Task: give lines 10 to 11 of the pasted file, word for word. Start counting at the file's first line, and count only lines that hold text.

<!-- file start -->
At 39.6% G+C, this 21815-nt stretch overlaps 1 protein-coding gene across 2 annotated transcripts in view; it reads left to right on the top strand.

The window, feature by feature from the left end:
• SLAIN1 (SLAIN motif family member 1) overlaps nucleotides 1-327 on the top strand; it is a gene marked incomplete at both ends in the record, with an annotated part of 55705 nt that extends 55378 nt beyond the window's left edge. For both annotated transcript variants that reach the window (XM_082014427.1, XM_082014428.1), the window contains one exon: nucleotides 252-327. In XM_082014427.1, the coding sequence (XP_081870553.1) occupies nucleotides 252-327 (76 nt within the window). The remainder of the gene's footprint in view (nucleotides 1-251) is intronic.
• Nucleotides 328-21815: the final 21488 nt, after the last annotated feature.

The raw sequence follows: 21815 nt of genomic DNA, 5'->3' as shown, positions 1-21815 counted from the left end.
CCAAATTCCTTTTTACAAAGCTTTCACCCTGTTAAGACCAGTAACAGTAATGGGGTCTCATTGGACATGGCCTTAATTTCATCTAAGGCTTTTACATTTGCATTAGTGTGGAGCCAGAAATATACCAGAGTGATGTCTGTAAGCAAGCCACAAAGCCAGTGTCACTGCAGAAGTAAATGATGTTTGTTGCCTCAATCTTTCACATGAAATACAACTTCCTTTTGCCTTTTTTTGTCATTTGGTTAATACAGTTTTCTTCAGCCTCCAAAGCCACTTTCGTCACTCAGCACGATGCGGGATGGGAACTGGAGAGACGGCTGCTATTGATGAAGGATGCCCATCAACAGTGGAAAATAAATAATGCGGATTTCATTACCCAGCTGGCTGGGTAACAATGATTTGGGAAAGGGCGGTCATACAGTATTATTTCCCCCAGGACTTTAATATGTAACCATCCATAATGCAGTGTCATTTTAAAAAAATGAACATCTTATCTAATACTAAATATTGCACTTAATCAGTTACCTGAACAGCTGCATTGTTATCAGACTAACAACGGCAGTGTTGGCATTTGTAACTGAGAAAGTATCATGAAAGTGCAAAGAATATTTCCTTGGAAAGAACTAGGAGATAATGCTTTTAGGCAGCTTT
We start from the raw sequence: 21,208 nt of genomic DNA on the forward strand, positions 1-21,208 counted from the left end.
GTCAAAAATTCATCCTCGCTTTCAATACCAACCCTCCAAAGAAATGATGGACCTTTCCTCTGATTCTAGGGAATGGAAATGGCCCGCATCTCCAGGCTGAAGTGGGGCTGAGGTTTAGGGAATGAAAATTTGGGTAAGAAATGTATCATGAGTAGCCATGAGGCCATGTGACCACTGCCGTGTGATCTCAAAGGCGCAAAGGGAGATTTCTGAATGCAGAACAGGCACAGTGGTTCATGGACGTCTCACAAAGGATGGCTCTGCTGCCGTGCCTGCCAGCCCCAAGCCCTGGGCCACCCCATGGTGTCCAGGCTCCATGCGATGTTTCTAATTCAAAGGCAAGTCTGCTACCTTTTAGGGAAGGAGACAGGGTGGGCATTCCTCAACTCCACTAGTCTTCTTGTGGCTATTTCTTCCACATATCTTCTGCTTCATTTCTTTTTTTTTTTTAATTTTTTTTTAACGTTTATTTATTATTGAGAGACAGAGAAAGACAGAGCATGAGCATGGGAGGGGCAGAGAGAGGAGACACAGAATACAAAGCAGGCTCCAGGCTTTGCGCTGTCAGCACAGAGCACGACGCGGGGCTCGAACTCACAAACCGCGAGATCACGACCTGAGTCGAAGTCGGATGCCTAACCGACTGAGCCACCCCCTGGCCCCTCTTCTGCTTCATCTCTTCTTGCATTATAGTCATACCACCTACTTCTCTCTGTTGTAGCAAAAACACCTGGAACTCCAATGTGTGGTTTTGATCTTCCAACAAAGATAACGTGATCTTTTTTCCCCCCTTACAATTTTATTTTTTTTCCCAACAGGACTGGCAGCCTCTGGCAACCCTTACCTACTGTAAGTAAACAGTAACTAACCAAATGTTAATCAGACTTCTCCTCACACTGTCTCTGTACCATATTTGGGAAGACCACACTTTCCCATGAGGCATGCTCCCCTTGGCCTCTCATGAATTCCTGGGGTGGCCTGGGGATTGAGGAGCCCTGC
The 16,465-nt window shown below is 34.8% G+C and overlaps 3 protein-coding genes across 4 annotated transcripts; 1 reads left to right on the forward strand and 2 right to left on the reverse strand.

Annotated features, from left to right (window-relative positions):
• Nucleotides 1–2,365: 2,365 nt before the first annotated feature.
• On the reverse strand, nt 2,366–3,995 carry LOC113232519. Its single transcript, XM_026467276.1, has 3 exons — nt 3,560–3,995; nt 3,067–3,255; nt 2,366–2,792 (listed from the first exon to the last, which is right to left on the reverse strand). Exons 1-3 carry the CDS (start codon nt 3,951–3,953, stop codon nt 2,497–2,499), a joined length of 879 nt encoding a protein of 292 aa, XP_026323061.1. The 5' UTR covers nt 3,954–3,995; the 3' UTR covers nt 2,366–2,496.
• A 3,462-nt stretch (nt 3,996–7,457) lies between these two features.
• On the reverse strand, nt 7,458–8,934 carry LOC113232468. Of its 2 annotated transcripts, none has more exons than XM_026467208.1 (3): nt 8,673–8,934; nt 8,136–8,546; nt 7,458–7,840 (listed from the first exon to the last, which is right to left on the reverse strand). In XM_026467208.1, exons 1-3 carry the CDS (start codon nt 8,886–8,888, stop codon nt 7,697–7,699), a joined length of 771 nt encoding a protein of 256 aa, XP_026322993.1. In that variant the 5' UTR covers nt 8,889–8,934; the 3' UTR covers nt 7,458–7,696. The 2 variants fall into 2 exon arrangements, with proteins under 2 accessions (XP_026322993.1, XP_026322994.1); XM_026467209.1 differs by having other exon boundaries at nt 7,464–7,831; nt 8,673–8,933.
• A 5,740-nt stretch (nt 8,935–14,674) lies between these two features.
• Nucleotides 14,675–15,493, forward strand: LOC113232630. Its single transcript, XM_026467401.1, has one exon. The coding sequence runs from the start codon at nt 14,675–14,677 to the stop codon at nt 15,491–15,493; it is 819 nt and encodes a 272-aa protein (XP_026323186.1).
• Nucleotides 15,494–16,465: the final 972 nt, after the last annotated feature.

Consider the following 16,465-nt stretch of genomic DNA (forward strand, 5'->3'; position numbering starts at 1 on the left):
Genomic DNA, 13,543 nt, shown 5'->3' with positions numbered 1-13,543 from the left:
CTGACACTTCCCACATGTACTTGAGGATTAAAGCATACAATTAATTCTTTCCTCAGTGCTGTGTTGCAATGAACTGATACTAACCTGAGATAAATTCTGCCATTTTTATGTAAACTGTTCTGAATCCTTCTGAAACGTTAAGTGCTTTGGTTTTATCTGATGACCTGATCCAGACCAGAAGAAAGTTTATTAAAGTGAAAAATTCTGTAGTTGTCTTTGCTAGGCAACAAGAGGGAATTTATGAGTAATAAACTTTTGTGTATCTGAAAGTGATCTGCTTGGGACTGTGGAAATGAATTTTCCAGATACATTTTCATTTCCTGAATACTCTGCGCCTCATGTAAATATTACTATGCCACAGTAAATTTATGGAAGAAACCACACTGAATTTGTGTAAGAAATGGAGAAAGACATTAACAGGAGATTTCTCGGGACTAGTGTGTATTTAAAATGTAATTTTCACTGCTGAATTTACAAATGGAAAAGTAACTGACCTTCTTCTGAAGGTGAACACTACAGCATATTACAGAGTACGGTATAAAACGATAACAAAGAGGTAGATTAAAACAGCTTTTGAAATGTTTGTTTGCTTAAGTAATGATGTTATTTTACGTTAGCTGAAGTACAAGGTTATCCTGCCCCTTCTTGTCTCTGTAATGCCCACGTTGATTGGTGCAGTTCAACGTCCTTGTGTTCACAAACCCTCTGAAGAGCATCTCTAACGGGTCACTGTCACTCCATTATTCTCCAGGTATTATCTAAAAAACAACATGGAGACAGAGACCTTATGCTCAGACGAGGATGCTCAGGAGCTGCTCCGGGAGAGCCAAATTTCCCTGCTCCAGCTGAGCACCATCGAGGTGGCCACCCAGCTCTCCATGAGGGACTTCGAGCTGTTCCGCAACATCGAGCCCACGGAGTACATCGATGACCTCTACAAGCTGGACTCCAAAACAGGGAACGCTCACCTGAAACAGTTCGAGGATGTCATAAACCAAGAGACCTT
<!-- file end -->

Annotated features, from left to right (window-relative positions):
• Nucleotides 1–2,365: 2,365 nt before the first annotated feature.